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Ending Is Seen as Real Stretch

Ever since legendary Seabiscuit won the 1940 Santa Anita Handicap, there have been suspicions that result was decided by owner, not the horses.

November 20, 2002|Bill Christine | Times Staff Writer

If differences of opinion make for horse races, those races do not necessarily settle the arguments.

So although the epic showdown with War Admiral in 1938 at Pimlico is widely portrayed as Seabiscuit's signature race, the other race that ought to be crammed into any time capsule is his 1940 Santa Anita Handicap. Not necessarily because of the obvious trappings -- Seabiscuit breaking the earnings record, in a record time, in what would be his final race -- but because of the gnawing suspicion that Kayak II, Seabiscuit's younger stablemate, might have been the better horse that day, had he been given the chance to run all out through the stretch.

Such conjecture, more than 60 years later, is hot-stove horse racing at its best. Tom Dante, who was there in the record Santa Anita crowd of 68,526, tosses a few logs on the fire with the adamant opinion that Buddy Haas, Kayak's jockey, loafed through the last sixteenth of a mile, allowing Seabiscuit to win.

"I said right after the race that Haas didn't try with his horse, and I'm still saying it," said the 86-year-old Dante, who trained horses for nine years and still owns one or two. "There's no question in my mind that this is what happened. I have always been absolutely convinced. Haas moved his horse into second place at the eighth pole, but the rest of the way he just didn't try to beat Seabiscuit. He only sat on Kayak, instead of just laying into him [with the whip]. He hand-rode him to the wire."

For The Record
Los Angeles Times Saturday December 07, 2002 Home Edition Main News Part A Page 2 National Desk 8 inches; 300 words Type of Material: Correction
Horse racing -- The photograph in Sports on Nov. 20 accompanying an article on Seabiscuit's victory over Kayak II in the 1940 Santa Anita Handicap did not show the finish of that race, as the caption stated. The photograph of the two horses was taken at an undetermined time.

The Daily Racing Form's footnotes to the official race chart, written only minutes after Seabiscuit had crossed the finish line, also suggest that Haas was content to finish second with Kayak. Conversely, at least two still-active trainers who saw the race believe that Seabiscuit was a legitimate winner.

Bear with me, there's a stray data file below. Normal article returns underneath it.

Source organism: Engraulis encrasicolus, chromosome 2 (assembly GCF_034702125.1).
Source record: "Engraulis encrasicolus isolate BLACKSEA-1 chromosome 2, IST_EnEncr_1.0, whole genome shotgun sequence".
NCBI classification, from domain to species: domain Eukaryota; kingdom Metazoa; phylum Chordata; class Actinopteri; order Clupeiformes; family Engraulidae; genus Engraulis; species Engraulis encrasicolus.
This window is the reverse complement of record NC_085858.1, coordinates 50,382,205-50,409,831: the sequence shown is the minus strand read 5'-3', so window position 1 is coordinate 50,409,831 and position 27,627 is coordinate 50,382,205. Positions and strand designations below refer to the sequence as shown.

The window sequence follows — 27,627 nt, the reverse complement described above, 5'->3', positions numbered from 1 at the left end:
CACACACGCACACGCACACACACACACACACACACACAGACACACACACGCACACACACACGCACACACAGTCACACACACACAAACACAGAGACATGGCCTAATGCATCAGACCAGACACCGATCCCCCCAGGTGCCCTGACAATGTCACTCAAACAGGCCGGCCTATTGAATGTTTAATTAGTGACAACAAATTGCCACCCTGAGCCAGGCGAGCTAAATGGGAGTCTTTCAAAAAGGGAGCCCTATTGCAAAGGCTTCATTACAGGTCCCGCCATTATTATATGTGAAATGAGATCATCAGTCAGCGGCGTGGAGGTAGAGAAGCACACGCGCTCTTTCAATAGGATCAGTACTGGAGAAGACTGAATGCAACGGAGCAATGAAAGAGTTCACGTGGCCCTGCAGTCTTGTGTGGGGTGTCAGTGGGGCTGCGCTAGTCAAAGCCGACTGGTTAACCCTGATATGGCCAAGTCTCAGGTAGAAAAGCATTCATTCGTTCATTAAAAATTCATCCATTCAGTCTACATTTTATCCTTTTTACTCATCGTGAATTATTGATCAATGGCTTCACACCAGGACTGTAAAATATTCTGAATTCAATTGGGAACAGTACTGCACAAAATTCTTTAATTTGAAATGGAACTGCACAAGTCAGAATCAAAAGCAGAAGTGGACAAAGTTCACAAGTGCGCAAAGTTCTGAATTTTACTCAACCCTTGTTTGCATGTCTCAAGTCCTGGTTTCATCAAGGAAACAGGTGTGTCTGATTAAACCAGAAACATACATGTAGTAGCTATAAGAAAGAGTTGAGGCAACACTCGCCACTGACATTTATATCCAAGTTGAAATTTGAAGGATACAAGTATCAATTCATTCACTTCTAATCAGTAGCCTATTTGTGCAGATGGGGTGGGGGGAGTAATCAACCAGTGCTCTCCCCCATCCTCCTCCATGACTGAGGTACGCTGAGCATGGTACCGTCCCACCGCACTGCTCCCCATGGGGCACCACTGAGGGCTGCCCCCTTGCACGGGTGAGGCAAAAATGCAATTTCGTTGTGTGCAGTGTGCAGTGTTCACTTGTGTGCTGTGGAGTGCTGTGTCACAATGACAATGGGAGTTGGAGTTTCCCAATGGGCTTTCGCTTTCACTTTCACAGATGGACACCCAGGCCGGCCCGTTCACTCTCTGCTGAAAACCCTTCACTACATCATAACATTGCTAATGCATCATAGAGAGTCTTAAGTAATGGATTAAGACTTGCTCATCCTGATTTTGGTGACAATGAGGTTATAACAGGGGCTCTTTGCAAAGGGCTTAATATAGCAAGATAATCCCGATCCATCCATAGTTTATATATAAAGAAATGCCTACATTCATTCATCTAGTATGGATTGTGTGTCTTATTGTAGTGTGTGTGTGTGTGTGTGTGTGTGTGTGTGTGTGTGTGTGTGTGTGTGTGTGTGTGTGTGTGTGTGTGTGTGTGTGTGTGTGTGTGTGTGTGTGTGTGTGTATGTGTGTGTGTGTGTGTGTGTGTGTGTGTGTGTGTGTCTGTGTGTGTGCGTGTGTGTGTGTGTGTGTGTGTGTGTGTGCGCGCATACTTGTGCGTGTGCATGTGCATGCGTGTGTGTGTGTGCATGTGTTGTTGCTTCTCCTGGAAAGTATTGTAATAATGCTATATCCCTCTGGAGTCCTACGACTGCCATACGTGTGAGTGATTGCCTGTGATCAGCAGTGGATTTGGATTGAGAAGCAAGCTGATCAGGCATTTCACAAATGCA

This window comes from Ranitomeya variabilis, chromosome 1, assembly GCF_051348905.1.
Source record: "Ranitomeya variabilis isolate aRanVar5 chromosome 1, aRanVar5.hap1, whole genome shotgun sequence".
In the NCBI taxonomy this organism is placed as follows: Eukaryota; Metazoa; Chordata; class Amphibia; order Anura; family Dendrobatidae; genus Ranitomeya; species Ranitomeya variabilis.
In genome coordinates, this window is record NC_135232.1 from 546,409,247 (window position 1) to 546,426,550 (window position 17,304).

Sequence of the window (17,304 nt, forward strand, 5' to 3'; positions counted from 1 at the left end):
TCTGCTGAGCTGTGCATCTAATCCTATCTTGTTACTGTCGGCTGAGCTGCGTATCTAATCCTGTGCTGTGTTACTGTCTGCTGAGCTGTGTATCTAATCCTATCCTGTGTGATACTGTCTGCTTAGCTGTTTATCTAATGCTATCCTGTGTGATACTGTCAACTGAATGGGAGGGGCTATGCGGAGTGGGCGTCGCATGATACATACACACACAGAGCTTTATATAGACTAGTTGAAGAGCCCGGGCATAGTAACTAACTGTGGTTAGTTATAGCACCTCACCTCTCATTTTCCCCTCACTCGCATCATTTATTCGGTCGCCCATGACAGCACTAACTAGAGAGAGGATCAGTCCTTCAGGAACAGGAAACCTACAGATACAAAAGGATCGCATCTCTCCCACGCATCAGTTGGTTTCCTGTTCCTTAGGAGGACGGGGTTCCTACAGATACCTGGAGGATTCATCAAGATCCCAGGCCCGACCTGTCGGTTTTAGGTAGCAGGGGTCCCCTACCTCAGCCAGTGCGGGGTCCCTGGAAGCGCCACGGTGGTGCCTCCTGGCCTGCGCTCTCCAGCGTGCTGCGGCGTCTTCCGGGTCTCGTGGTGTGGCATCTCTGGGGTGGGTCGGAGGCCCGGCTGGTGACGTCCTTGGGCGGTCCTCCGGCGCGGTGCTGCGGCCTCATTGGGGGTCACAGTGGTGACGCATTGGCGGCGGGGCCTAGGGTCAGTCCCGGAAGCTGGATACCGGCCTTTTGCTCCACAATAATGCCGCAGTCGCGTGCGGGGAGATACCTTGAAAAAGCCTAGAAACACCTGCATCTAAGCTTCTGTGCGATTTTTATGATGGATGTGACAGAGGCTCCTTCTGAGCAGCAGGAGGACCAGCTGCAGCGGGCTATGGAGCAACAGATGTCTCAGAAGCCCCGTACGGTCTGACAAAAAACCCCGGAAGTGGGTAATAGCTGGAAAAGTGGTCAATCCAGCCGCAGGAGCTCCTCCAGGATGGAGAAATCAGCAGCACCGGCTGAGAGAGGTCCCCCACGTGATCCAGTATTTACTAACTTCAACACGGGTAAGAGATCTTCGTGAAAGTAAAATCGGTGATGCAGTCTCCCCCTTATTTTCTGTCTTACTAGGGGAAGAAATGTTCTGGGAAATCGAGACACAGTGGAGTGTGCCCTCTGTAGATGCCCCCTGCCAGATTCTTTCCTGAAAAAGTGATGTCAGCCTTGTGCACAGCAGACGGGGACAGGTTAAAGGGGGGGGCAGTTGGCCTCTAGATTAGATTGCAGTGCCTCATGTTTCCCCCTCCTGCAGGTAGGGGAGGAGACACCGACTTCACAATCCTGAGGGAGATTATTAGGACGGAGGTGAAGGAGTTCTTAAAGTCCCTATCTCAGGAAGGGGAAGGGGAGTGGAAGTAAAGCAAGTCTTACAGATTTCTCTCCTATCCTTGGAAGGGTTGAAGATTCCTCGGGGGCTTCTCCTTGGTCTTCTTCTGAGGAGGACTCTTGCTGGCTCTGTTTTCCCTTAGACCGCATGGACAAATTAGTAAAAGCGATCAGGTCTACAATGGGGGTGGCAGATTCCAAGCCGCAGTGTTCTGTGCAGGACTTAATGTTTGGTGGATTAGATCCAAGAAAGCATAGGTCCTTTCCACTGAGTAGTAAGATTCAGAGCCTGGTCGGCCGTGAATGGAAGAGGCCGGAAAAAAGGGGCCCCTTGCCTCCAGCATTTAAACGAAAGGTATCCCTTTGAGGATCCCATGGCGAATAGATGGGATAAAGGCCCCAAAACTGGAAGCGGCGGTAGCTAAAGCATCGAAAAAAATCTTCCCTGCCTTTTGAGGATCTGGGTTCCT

As for Laura Hillenbrand's recent best-seller about Seabiscuit, the author said she chose not to include the controversy because she didn't buy into the Kayak-was-better scuttlebutt. A spokeswoman for the movie based on Hillenbrand's book, which recently went into production, said that the 1940 Santa Anita Handicap would be filmed toward the end of the shoot, and it was unclear how much, if any, of the behind-the-scenes intrigue would be included.

Enough went on -- or might have gone on -- in that Big 'Cap to fill a two-hour film by itself.

Kayak was an Argentine-bred who had won the Santa Anita Handicap in record time in 1939, a year in which Seabiscuit went lame, ran only once and was bred to several mares. That victory by Kayak was posted under a feathery impost of 110 pounds. In 1940, paying the penalty for having won eight races the year before, Kayak was weighted at 129 pounds, one fewer than a supposedly declining Seabiscuit. But Kayak lost by a length as Seabiscuit and jockey Red Pollard reached the wire in 2:01 1/5, a fifth of a second better than Kayak's 1939 clocking.

The day after the 1940 Big 'Cap, The Times said that Haas "seemed to take things easy" in Seabiscuit's wake. The unsigned story also said, "Many left the track with the impression Kayak II might have won the big race if Buddy Haas ... had more vigorously ridden the black Argentine [horse] in the final sixteenth."

Over the years, that speculation kept rearing its head. In 1978, Jane Goldstein, writing in the Blood-Horse magazine, said, " ... Some thought ... that Kayak II was not pushed to challenge sentimentally favored Seabiscuit." Goldstein referred to the chart footnotes, which, much like the next-day account in The Times, pointedly said:

"Kayak II, slow to get going, ran a sensational race to make a very strong move in the backstretch, and might have been closer to the winner had he been vigorously ridden in the last sixteenth."

In 1983, writing in Spur magazine, Jack McDonald said:

"Seabiscuit had passed Sun Beau's all-time money-earning record [becoming the first horse to reach the $400,000 mark] and the acclaim was his, although some thought Kayak II had been purposely restrained in the stretch to benefit his illustrious stablemate."

In 1984, Bob Hebert, who had retired as a turf writer for The Times, opened the door of suspicion only halfway.

"I've heard that Kayak wasn't supposed to beat Seabiscuit," Hebert said in an interview with his old paper. "But I know one thing -- Seabiscuit ran an awfully game race that day."

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